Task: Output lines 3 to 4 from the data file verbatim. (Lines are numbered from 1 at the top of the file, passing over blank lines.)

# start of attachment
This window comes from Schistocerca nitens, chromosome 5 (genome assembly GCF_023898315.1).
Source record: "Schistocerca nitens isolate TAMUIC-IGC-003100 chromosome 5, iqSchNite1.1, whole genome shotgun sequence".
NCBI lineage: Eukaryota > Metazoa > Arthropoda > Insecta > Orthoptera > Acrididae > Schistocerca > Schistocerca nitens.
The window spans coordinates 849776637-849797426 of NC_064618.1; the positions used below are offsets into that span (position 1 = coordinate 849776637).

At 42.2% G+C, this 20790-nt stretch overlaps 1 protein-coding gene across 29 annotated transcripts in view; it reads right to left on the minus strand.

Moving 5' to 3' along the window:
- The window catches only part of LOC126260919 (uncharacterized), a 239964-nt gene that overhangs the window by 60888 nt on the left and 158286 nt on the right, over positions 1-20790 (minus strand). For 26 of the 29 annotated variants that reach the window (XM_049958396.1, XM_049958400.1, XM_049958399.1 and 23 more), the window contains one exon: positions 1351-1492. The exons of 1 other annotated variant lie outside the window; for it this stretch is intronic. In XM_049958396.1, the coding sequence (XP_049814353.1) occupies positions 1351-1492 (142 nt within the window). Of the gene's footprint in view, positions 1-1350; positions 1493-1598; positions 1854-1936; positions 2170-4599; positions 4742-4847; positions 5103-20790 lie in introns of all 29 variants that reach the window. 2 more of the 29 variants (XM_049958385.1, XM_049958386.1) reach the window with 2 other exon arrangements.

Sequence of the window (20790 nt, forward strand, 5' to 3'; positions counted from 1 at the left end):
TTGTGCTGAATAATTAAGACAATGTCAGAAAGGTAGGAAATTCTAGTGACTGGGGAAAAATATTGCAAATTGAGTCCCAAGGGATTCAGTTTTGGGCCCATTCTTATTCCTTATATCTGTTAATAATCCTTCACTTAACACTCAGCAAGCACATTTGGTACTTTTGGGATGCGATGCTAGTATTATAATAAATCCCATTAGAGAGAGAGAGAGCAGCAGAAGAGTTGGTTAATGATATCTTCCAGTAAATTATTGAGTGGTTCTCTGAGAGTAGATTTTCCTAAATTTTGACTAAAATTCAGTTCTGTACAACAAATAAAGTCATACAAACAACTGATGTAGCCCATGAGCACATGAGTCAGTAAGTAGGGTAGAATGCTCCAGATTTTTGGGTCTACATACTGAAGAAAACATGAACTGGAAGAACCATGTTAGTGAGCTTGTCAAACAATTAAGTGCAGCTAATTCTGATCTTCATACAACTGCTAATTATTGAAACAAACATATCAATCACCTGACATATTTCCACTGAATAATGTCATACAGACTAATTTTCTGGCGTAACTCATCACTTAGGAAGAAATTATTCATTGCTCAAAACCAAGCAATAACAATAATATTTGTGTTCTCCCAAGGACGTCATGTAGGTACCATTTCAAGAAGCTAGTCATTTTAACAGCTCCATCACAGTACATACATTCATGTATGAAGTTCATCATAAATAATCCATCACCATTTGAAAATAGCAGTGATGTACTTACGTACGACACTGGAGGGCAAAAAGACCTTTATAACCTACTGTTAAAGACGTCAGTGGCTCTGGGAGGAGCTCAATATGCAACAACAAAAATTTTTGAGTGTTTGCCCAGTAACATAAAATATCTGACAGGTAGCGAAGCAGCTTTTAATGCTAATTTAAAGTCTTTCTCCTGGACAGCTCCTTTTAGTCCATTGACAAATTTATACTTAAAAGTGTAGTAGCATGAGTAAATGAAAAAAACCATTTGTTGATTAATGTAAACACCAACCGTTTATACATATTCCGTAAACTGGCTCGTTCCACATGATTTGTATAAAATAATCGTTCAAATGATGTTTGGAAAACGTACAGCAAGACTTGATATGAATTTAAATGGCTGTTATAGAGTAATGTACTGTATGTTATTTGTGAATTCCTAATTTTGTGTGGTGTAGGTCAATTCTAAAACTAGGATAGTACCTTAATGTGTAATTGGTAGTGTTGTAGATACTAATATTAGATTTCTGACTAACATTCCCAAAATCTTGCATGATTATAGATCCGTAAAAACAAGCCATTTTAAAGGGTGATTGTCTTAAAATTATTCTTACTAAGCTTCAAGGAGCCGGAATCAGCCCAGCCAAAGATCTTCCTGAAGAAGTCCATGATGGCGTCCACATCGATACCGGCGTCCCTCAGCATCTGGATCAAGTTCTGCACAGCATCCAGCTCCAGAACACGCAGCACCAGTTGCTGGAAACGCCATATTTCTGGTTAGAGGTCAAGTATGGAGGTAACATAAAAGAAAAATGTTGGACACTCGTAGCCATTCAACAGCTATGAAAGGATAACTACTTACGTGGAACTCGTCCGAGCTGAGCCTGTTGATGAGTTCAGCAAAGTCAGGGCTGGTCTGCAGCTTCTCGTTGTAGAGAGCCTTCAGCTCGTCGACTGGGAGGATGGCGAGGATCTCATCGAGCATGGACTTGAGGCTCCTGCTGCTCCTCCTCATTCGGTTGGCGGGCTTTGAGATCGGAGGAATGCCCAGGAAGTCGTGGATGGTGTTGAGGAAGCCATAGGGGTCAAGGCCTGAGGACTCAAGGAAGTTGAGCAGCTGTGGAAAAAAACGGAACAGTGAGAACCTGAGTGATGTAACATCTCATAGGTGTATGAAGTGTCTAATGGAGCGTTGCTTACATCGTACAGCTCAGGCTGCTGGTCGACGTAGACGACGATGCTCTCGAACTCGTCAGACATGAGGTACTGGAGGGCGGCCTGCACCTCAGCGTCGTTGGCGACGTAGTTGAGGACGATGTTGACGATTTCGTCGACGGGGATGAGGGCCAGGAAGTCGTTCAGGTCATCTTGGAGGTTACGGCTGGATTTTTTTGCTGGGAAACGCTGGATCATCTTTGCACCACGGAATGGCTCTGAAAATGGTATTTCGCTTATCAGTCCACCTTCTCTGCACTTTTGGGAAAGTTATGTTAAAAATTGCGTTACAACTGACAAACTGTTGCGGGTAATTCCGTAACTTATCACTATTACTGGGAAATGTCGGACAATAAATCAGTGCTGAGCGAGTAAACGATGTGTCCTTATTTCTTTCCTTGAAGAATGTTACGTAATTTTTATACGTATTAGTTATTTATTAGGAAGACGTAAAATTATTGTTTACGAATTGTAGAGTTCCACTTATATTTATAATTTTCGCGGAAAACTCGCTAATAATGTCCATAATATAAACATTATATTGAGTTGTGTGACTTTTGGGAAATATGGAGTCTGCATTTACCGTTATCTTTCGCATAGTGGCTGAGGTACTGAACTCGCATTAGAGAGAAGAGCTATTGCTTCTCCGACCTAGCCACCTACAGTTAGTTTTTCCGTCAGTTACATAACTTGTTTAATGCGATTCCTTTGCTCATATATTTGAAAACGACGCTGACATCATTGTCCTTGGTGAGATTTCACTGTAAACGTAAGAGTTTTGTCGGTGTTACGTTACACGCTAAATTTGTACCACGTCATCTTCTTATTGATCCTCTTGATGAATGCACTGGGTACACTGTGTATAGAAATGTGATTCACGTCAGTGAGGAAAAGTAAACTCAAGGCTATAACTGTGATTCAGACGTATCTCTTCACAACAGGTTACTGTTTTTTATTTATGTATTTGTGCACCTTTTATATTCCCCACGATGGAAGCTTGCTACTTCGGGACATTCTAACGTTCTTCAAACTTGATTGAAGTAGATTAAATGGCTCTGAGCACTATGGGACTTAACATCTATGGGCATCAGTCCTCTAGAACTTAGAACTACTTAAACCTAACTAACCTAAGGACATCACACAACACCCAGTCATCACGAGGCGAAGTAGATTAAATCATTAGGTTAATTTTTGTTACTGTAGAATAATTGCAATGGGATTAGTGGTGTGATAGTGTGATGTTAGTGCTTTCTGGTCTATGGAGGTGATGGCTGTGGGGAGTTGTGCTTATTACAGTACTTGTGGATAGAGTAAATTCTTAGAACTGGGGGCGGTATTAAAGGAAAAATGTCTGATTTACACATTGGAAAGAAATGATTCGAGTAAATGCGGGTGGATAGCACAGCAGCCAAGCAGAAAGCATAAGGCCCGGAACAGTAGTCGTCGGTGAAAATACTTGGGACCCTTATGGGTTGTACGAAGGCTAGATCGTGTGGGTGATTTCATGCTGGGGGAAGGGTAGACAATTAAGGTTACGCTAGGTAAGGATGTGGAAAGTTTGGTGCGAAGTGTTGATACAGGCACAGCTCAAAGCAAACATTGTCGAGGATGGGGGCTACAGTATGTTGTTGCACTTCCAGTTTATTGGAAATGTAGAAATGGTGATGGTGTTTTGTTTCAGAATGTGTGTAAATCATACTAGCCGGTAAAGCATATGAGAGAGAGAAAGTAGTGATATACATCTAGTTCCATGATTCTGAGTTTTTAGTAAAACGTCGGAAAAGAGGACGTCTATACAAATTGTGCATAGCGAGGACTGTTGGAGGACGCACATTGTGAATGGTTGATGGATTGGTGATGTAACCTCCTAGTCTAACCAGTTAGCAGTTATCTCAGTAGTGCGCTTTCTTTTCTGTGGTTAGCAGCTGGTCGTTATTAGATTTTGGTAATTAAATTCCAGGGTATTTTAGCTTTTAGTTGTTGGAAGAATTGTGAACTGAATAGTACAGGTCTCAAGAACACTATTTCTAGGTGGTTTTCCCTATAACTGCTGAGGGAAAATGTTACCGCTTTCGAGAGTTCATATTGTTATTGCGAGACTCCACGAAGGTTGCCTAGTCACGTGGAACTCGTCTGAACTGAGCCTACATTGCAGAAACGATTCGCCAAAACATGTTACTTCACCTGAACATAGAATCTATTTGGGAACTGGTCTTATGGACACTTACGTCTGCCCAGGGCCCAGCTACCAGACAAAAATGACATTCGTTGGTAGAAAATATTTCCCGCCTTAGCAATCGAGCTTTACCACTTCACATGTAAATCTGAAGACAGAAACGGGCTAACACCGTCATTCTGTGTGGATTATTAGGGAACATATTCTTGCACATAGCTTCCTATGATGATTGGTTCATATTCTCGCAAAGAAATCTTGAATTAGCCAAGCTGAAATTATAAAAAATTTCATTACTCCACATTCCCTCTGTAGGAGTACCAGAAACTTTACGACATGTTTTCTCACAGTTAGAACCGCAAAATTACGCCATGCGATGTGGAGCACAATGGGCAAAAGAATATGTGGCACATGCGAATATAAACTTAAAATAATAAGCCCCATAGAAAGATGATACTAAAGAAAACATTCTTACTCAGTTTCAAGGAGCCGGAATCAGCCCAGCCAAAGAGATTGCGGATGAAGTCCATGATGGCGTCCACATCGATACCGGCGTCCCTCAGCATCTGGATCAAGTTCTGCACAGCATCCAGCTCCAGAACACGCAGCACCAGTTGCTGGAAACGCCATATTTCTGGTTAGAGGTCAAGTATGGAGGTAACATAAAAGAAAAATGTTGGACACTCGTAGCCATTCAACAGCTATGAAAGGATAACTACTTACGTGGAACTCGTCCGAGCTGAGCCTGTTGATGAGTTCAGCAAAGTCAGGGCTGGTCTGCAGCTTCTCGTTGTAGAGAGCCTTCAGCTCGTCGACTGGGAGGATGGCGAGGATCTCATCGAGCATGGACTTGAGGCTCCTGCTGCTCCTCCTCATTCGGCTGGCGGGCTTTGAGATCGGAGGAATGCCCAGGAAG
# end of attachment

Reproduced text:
NCBI lineage: Eukaryota > Metazoa > Arthropoda > Insecta > Orthoptera > Acrididae > Schistocerca > Schistocerca nitens.
The window spans coordinates 849776637-849797426 of NC_064618.1; the positions used below are offsets into that span (position 1 = coordinate 849776637).